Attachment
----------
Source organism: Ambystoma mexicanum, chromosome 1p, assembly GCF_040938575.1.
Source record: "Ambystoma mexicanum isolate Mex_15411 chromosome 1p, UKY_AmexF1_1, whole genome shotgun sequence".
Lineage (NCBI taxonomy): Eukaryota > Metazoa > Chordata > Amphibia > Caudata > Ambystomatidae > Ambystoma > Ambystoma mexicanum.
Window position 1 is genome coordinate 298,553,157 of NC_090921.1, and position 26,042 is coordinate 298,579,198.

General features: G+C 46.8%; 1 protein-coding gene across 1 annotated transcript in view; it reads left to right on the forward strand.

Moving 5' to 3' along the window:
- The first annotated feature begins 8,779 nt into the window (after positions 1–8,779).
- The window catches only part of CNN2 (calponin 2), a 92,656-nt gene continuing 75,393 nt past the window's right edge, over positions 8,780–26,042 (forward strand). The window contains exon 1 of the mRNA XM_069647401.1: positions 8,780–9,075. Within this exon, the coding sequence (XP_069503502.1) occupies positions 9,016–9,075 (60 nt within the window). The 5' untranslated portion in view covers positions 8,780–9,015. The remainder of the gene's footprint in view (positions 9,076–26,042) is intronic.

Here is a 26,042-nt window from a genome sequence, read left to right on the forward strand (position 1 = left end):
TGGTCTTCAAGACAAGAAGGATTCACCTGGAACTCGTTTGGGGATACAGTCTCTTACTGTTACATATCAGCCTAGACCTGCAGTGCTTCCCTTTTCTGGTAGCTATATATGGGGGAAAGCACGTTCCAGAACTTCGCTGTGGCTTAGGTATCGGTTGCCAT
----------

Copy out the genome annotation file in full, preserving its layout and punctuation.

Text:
Source organism: Ambystoma mexicanum, chromosome 1p, assembly GCF_040938575.1.
Source record: "Ambystoma mexicanum isolate Mex_15411 chromosome 1p, UKY_AmexF1_1, whole genome shotgun sequence".
Lineage (NCBI taxonomy): Eukaryota > Metazoa > Chordata > Amphibia > Caudata > Ambystomatidae > Ambystoma > Ambystoma mexicanum.
Window position 1 is genome coordinate 298,553,157 of NC_090921.1, and position 26,042 is coordinate 298,579,198.

General features: G+C 46.8%; 1 protein-coding gene across 1 annotated transcript in view; it reads left to right on the forward strand.

Moving 5' to 3' along the window:
- The first annotated feature begins 8,779 nt into the window (after positions 1–8,779).
- The window catches only part of CNN2 (calponin 2), a 92,656-nt gene continuing 75,393 nt past the window's right edge, over positions 8,780–26,042 (forward strand). The window contains exon 1 of the mRNA XM_069647401.1: positions 8,780–9,075. Within this exon, the coding sequence (XP_069503502.1) occupies positions 9,016–9,075 (60 nt within the window). The 5' untranslated portion in view covers positions 8,780–9,015. The remainder of the gene's footprint in view (positions 9,076–26,042) is intronic.

Here is a 26,042-nt window from a genome sequence, read left to right on the forward strand (position 1 = left end):
TGGTCTTCAAGACAAGAAGGATTCACCTGGAACTCGTTTGGGGATACAGTCTCTTACTGTTACATATCAGCCTAGACCTGCAGTGCTTCCCTTTTCTGGTAGCTATATATGGGGGAAAGCACGTTCCAGAACTTCGCTGTGGCTTAGGTATCGGTTGCCAT